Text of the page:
Last year, I witnessed a perfect illustration of this approach while visiting a 9th grade Ancient World class. The students had been studying Ancient Greece and had just read a translation of Pericles’ Funeral Oration, in which the great Athenian statesman remembers his fallen countrymen and their cause. During the class session, the students analyzed the speech in light of their study of Ancient Greece, observing how it reflected Greek thought during the classical period. Midway through the discussion, the teacher projected the text of the Gettysburg Address and asked the students to compare and contrast the content and structure of Lincoln’s speech with Pericles’. It was exciting to observe the conversation as students made thoughtful connections between these speeches and came to see both in a new light. The last part of the discussion focused on a question about the state of contemporary American political rhetoric, a provocative topic to which the students brought an erudite perspective.

Moments like this occur regularly in our Humanities courses. On any given day, you might find 6th grade students discussing the philosophy of Adam Smith, 7th grade students developing theses on the causes of the American Civil War, 8th grade students delivering oral presentations on Japanese aesthetics, 9th grade students learning about Islamic architecture and arabesque design in medieval Spain, 10th grade students analyzing Frederick Douglass’s autobiography, 11th grade students comparing historical interpretations of the Cold War, and 12th grade students evaluating Aristotelian ethics. Throughout, you would find students actively engaged in the learning process and outstanding teachers demonstrating passion for the subject and concern for individual student development.

If we have done our jobs well, when students leave Newark Academy they are well on their way to becoming young adults who have a deep appreciation for the complexities of the human experience, who can think critically about questions of pressing concern to humanity, and who can articulate their ideas in writing and in speech. While we can proudly measure our success by the graduates who report their personal accomplishments in college and beyond, a more significant yardstick is the role that Newark Academy alumni play in service to their communities and to society at large. 

Sunday, September 8, 2013

Pedagogical Goal: Value Silence

Many years ago, I was meeting with a sohpomore advisee, a young woman who was generally very quiet, to discuss her mid-term narrative comments. All of her teachers had noted her quiet nature in their comments and encouraged her, some more forcefully than others, to speak more frequently in class—a message which she had received over and over again from an early age. When I raised this point with her, she looked down and said, "I'm sick of hearing about how quiet I am. They just don't get me."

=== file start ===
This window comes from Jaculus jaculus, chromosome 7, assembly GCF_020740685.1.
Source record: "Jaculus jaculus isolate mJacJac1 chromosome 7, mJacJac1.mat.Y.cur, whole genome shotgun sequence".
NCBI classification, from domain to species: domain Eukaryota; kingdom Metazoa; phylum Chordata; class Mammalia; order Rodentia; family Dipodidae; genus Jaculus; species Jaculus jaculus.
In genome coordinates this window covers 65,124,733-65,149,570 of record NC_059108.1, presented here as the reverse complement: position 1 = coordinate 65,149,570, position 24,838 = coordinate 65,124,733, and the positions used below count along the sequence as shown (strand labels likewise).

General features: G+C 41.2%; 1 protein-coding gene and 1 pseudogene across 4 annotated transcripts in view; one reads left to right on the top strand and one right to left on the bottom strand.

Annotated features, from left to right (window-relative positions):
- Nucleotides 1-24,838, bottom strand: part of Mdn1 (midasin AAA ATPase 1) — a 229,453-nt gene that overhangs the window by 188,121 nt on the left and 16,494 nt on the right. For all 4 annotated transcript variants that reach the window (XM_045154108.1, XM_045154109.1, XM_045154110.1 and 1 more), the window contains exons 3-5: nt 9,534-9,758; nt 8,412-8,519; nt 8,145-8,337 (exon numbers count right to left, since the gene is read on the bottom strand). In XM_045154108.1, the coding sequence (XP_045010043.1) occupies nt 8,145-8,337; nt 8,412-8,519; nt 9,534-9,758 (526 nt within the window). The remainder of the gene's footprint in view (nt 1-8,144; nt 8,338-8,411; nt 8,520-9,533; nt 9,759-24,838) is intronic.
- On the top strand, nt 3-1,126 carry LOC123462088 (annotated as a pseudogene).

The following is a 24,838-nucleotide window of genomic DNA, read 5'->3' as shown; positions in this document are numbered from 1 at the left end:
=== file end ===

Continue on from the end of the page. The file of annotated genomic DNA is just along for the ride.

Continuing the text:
Since then, I've thought a lot about that advisee and other students who are quiet. Last year, when I read Susan Cain's Quiet: The Power of Introverts in a World That Can't Stop Talking, watched her TED Talk, and took part in a roundtable discussion on "quiet students" as part of a colleague's graduate school work, I gained a much more nuanced understanding of and appreciation for introversion. These experiences, along with an article that appeared this month in The Chronicle of Higher Education, "Sanctioning Silence in the Classroom," have prompted me to make valuing silence one of my pedagogical goals for the 2013-14 school year. I aim to do this by using silence as a tool for contemplation and reflection and by appreciating the extent to which, for some of my students, quietness reflects not a shortcoming but a powerful trait that can enrich the totality of the classroom experience for all.

Monday, February 4, 2013

The Trolley Problem

My students and I have just now begun our unit on Ethics as an Area of Knowledge. Below is the first electronic message board prompt to which I have asked my students to respond. I'm looking forward to reading their responses and, even more so, to the discussions in class that will follow.

One of ways that ethicists explore ethical thinking is by asking subjects to engage in thought experiments involving hypothetical people and situations. One of the classic thought experiments in ethics is called the trolley problem, and it involves a person in a difficult situation. As a subject, you must advise the person on the ethical course of action.

Watch these videos, each less than one-minute long:

Video #1

Video #2:

Now respond to these questions in ~250 words:

In Video #1: If Steve wishes to act in an ethical manner, should he pull the lever? Why? (Really... WHY? How do you *know*?)

In Video #2: If Steve wishes to act in an ethical manner, should he push the man off the bridge? Why? (Really... WHY? How do you *know*?)

Justify your responses!